Tapestry: Chamber Music by Elliott Schwartz
Tapestry: Chamber Music by Elliott Schwartz, Métier msv28537
Tapestry: Chamber Music By Elliott Schwartz contains a quarter century-long survey of the American composer’s musical perspectives, but the variety of musical and historical influences on this collection of four works reaches into a much deeper past, as Schwartz’s personal connections with the Western canon serve to generate his narratives. Quotation, suggestion, and stylistic interplay assume significant roles in these works, and their placement and manipulation take the listener down fascinating and unexpected paths.
String Quartet No. 2 (2008), the most recent work on the CD, is an homage to Aaron Copland and artist Louise Nevelson. The single movement weaves together an abandoned tone row from Copland’s catalog, a lullaby used by him in several works, as well as spoken quotations pulled from the writings of Copland and Nevelson. This composition bears little resemblance to Copland’s signature harmonic or textural languages, with the exception of a relatively brief, lush progression at the movement’s midpoint. Instead, the work gravitates back and forth between (or occasionally overlaps) darkly lyrical passages and agitated fragments, reflecting the disjunct nature of Nevelson’s sculptural work. The spoken Copland and Nevelson quotations, appearing near the end of the work, reflect Schwartz’s musical tone and structure through clear individual statements initially, followed by overlapped, disjointed statements that quickly fade to whispers, rendering them unintelligible. This addition contributes to the work’s overall sense of distant, hazy images that are just beyond our grasp.
Memorial in Two Parts (1984) for violin and piano, offers brief glances at historical works favored by the composition’s two dedicatees. Monteverdi, Mozart, Schubert, Schumann and Gershwin intermingle in a stylistic menagerie that provides a sense of treasured, but fading, memory. Schumann’s Piano Quintet is the most identifiable quotation here, providing momentary points of cadential repose. But these moments are fleeting as Schwartz’s textures continually evaporate and reconstitute in new forms.
That the recording’s title work, Tapestry (1996), for piano trio, is a Holocaust remembrance may not be apparent to the average listener. Its musical touchstones are generally not obvious ones (quotations from composer and Holocaust victim Gideon Klein, Vaughan Williams’s Fifth Symphony, a Danish folk tune, and a musical realization of Victor Borge’s name), but as with the other works on the CD, memory surfaces in fragmentary fits and starts, creating dramatic dialogues and juxtapositions.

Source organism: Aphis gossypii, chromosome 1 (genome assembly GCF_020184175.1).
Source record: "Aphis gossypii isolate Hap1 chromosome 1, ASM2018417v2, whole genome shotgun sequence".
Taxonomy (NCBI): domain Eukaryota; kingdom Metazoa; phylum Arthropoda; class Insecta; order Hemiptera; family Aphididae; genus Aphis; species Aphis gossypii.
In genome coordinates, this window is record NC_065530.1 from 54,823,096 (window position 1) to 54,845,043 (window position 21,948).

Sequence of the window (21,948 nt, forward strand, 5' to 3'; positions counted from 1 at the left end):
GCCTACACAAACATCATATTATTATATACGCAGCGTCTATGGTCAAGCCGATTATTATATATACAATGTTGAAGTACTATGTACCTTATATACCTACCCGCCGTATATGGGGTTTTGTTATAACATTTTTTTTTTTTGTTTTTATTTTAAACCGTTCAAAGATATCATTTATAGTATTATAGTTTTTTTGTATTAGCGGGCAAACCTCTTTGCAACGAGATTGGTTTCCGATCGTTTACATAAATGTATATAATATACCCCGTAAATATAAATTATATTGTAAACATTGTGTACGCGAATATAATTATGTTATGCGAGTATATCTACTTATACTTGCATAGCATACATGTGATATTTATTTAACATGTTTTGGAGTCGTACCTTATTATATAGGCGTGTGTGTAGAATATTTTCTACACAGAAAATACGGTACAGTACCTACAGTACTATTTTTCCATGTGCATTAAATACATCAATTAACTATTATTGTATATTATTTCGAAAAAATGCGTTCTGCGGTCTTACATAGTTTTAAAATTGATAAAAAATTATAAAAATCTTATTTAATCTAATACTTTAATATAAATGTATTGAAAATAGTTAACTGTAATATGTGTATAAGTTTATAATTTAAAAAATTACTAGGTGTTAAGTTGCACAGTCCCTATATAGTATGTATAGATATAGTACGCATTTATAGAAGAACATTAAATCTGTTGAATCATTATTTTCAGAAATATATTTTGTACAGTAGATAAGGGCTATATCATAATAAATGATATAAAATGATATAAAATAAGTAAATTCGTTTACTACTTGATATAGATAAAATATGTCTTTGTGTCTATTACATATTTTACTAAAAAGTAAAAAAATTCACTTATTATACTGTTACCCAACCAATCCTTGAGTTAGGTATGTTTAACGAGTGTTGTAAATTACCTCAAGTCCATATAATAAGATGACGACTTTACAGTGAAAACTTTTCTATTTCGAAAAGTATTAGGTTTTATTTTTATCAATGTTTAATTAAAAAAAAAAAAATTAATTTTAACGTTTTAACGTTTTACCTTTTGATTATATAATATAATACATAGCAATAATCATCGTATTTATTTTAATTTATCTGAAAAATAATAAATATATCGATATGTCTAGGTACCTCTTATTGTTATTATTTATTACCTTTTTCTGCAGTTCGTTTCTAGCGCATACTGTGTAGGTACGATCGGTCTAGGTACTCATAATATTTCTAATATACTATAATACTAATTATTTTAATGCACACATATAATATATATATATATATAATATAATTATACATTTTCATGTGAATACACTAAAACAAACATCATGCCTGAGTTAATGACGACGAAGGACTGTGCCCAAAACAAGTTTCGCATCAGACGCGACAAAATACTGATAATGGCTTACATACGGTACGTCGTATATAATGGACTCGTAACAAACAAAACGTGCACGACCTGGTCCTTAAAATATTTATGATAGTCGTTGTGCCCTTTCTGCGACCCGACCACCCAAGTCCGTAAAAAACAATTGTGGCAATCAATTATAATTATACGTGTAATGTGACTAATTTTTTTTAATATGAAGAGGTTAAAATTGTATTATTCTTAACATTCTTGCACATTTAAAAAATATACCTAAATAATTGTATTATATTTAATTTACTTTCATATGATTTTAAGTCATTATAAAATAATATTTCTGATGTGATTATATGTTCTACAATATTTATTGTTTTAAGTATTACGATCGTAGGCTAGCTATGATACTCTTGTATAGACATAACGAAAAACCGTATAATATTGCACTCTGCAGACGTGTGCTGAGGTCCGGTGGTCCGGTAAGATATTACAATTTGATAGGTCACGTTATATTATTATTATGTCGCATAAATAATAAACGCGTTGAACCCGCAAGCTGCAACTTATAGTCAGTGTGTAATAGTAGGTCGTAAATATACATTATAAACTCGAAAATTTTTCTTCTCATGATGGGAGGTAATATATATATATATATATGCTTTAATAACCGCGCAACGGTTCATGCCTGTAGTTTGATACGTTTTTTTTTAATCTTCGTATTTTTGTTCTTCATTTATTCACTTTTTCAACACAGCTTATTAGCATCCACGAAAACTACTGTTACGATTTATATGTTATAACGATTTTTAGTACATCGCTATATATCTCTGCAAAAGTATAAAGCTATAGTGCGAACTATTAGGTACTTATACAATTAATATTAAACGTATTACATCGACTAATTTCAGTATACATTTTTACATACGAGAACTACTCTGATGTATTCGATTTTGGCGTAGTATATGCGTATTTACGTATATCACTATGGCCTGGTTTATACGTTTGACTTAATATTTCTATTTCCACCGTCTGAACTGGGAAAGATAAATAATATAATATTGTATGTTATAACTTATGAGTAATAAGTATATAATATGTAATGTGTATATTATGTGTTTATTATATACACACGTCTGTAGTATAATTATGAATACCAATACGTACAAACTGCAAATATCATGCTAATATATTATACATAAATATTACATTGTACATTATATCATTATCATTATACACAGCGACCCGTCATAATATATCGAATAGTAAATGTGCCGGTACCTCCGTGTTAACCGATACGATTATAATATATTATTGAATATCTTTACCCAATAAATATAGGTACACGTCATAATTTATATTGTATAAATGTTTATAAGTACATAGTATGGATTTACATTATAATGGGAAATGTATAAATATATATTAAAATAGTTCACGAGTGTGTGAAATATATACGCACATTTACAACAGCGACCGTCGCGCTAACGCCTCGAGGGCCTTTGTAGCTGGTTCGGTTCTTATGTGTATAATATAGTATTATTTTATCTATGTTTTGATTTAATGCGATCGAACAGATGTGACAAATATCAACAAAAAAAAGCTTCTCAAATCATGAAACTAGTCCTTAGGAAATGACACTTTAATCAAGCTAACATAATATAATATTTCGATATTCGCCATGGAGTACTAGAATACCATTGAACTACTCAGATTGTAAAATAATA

In the closing work, Water Music (2002), Schwartz scores a string orchestra against recorded sounds of running water. The water sounds provide a context for hearing water-related quotes from Smetana, Saint-Saëns, Handel, Wagner, Chopin and Vaughan Williams, but serve little other purpose in the work’s narrative. The piece would work just fine without them.
Elliott Schwartz is a composer in possession of great craft and a deep love of the Western canon. His music swims within the world of memory, however wistful or fragmentary. However, his choices of quotes and styles are personal, and their interconnectedness lives in his memory, not ours. While his employment of quotation and stylistic references adds a rich layer of potential meaning to his works, one does not need to share Schwartz’s connections in order to experience and enjoy his dramatic gestures and stylistic interplay on their own terms. Tapestry presents works of great emotional weight and subtle textural exploration worth discovering in relation to one’s own previous musical memory.
Jason Hoogerhyde, DMA, is Associate Professor of Music Theory and Composition at Southwestern University in Georgetown, TX. His works have been performed throughout North America, Europe, and Asia. Hoogerhyde has held residencies at the Ucross Foundation and the Dorland Mountain Colony and has served as Music Critic for the Cincinnati Enquirer.